How Do We Prepare For The Next Pandemic?

As we mark the fourth year since the COVID-19 virus upended our lives, it seems appropriate to ask: are we better prepared for a pandemic now than we were in early 2020? What lessons did we learn, and how can we be prepared for the next one?

With the benefit of hindsight, the response to the COVID-19 pandemic was remarkable. Yes, in the early days there was a lot of confusion and conflicting information. No doubt, there was trauma that still persists to this day.

Of course, that is unavoidable with something that spread so quickly and proved so deadly. However, the speed at which the scientific community determined how the virus was spread was remarkable. Even more remarkable was how quickly an effective vaccine was created and distributed.

While much remains unknown, one thing that is certain is that this pandemic will not be the last one we will experience. Over the last century, we have seen multiple pandemics, from the Spanish Flu about 100 years ago, to AIDS/HIV, to COVID-19 (and others as well). It seems likely that climate change will increase the likelihood of new infections. There is also the potential for antibiotic-resistant bacteria.

With that in mind, it makes sense for us to be prepared for the next outbreak. What did you, personally, learn from the experience with COVID-19? What did our local, state, and federal governments learn? The international community?

Pandemic fatigue is real, and it effects us all, to varying extents. However, the next outbreak is a matter of when and not if, so it makes sense to think about what we can do to be ready when it does eventually happen.

Related questions: COVID-19? How do you want this to change you? How do you evaluate risk? Will technology save us?

Dancing: In The Groove Or Two Left Feet?

Do you consider yourself a good dancer? Can you keep the beat, or are you more of a wallflower when it comes to dancing?

Share why if you wish.

Dancing: In The Groove Or Two Left Feet?

Does Knowledge Have Inherent Value?

Knowing information can help in a variety of different ways. But does learning have value, even if you don’t use that knowledge in any way?

Kids attend school in their formative years, because learning is key to success. (Some kids don’t thrive in a formal learning situation, but that’s not important for this discussion.)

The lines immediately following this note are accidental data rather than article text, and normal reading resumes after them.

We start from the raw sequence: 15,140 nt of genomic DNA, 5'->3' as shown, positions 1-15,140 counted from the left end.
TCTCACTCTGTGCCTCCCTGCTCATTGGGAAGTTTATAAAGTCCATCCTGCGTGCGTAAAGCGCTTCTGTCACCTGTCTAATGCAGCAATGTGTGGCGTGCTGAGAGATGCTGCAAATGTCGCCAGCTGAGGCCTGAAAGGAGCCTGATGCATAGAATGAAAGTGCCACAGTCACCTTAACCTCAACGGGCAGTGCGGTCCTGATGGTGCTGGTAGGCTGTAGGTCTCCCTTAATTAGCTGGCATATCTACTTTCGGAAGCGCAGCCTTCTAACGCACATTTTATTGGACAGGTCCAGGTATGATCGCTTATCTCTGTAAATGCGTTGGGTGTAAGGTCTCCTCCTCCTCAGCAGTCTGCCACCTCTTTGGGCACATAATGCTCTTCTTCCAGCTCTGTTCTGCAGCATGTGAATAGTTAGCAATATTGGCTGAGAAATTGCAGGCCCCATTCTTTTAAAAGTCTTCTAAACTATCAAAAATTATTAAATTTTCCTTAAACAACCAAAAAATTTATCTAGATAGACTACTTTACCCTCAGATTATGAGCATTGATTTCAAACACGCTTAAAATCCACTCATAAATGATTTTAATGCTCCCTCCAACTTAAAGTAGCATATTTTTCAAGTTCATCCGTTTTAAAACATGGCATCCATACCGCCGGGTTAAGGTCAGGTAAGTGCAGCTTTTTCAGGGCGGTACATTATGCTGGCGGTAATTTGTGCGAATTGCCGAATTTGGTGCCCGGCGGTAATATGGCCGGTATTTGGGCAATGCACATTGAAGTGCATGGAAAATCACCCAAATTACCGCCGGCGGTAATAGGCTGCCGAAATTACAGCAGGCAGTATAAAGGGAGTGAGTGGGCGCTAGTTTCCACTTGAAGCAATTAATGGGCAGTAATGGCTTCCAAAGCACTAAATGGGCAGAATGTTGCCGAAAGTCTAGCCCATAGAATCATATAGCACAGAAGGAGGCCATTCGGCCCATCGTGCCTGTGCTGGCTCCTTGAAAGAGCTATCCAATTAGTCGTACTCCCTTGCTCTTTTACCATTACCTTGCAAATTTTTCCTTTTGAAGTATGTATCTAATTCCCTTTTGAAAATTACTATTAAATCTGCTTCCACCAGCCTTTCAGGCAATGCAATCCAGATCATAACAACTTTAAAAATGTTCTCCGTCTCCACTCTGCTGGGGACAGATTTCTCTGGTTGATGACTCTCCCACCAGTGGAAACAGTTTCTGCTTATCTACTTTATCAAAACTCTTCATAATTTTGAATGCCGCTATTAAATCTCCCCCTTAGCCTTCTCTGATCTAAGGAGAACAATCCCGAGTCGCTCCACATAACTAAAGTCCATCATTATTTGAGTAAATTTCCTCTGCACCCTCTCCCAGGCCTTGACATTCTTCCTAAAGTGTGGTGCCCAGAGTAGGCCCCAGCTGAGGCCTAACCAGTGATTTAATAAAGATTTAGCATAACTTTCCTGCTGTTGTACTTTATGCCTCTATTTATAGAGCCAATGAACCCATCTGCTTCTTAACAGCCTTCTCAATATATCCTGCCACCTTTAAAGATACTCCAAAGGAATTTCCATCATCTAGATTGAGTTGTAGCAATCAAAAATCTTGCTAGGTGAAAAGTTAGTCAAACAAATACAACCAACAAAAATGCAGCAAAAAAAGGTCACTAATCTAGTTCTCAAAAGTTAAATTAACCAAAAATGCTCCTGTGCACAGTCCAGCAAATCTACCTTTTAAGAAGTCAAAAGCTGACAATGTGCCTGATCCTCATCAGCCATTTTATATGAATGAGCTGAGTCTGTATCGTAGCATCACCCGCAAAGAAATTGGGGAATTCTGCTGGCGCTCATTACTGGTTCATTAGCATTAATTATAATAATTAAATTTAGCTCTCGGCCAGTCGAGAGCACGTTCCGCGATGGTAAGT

How is learning important?

For one, you have greater control over your situation. Knowledge helps you make better decisions, because you know more about how things work together, and how they fit into the world.

It also helps to not have to reinvent the wheel. There have been billions of people who have walked the earth before us, and in many cases, their knowledge is passed along to us. We can learn from their mistakes; no need to make them ourselves.

And learning can be fun. Experiencing an ‘Aha!’ moment when things click into place and you understand something for the first time feels good. Our brains evolved to solve problems, so using our big brains for their intended purpose feels right.

But what happens if you strip all that away?

A common complaint heard by teachers is “When am I going to use this?” And certainly, it is hard to accurately predict when something you learn might come in handy. You might very well be surprised at how often you call upon something seemingly unrelated in your life.

But what if it never comes? If you learn something that you cannot use in any way, is it still valuable? Or does knowledge only have meaning and utility in the way that it is applied?

Related questions: How do you learn? What’s the most useful thing you’ve ever learned? Why are we fascinated with the unknown? How do we know what we don’t know?

Coffee Or Chocolate?

Both come from beans, both are considered to make life more pleasant. If you were forced to give one up, which would you keep, coffee or chocolate?

Share why if you wish.

Coffee Or Chocolate?